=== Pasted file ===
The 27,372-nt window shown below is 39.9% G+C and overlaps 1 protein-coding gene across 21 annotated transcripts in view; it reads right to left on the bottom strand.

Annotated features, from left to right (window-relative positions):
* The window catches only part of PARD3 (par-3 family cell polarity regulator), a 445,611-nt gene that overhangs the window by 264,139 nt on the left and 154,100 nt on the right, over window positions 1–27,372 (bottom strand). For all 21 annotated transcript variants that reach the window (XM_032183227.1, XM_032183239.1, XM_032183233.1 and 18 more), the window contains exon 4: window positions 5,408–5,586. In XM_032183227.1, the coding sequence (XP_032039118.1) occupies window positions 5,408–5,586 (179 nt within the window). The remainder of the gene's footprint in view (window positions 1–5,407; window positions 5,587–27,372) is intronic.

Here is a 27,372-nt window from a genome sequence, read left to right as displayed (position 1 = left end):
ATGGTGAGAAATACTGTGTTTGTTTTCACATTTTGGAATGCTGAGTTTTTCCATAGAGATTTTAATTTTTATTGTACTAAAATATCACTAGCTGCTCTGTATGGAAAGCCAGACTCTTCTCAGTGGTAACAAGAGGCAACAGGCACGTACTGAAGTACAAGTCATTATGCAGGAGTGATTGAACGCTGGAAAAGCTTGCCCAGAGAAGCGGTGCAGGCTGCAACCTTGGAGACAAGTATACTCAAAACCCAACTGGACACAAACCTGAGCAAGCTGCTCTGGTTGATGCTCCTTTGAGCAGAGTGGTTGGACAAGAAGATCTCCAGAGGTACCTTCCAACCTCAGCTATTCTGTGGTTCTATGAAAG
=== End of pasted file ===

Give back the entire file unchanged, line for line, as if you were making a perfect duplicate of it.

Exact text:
The 27,372-nt window shown below is 39.9% G+C and overlaps 1 protein-coding gene across 21 annotated transcripts in view; it reads right to left on the bottom strand.

Annotated features, from left to right (window-relative positions):
* The window catches only part of PARD3 (par-3 family cell polarity regulator), a 445,611-nt gene that overhangs the window by 264,139 nt on the left and 154,100 nt on the right, over window positions 1–27,372 (bottom strand). For all 21 annotated transcript variants that reach the window (XM_032183227.1, XM_032183239.1, XM_032183233.1 and 18 more), the window contains exon 4: window positions 5,408–5,586. In XM_032183227.1, the coding sequence (XP_032039118.1) occupies window positions 5,408–5,586 (179 nt within the window). The remainder of the gene's footprint in view (window positions 1–5,407; window positions 5,587–27,372) is intronic.

Here is a 27,372-nt window from a genome sequence, read left to right as displayed (position 1 = left end):
ATGGTGAGAAATACTGTGTTTGTTTTCACATTTTGGAATGCTGAGTTTTTCCATAGAGATTTTAATTTTTATTGTACTAAAATATCACTAGCTGCTCTGTATGGAAAGCCAGACTCTTCTCAGTGGTAACAAGAGGCAACAGGCACGTACTGAAGTACAAGTCATTATGCAGGAGTGATTGAACGCTGGAAAAGCTTGCCCAGAGAAGCGGTGCAGGCTGCAACCTTGGAGACAAGTATACTCAAAACCCAACTGGACACAAACCTGAGCAAGCTGCTCTGGTTGATGCTCCTTTGAGCAGAGTGGTTGGACAAGAAGATCTCCAGAGGTACCTTCCAACCTCAGCTATTCTGTGGTTCTATGAAAG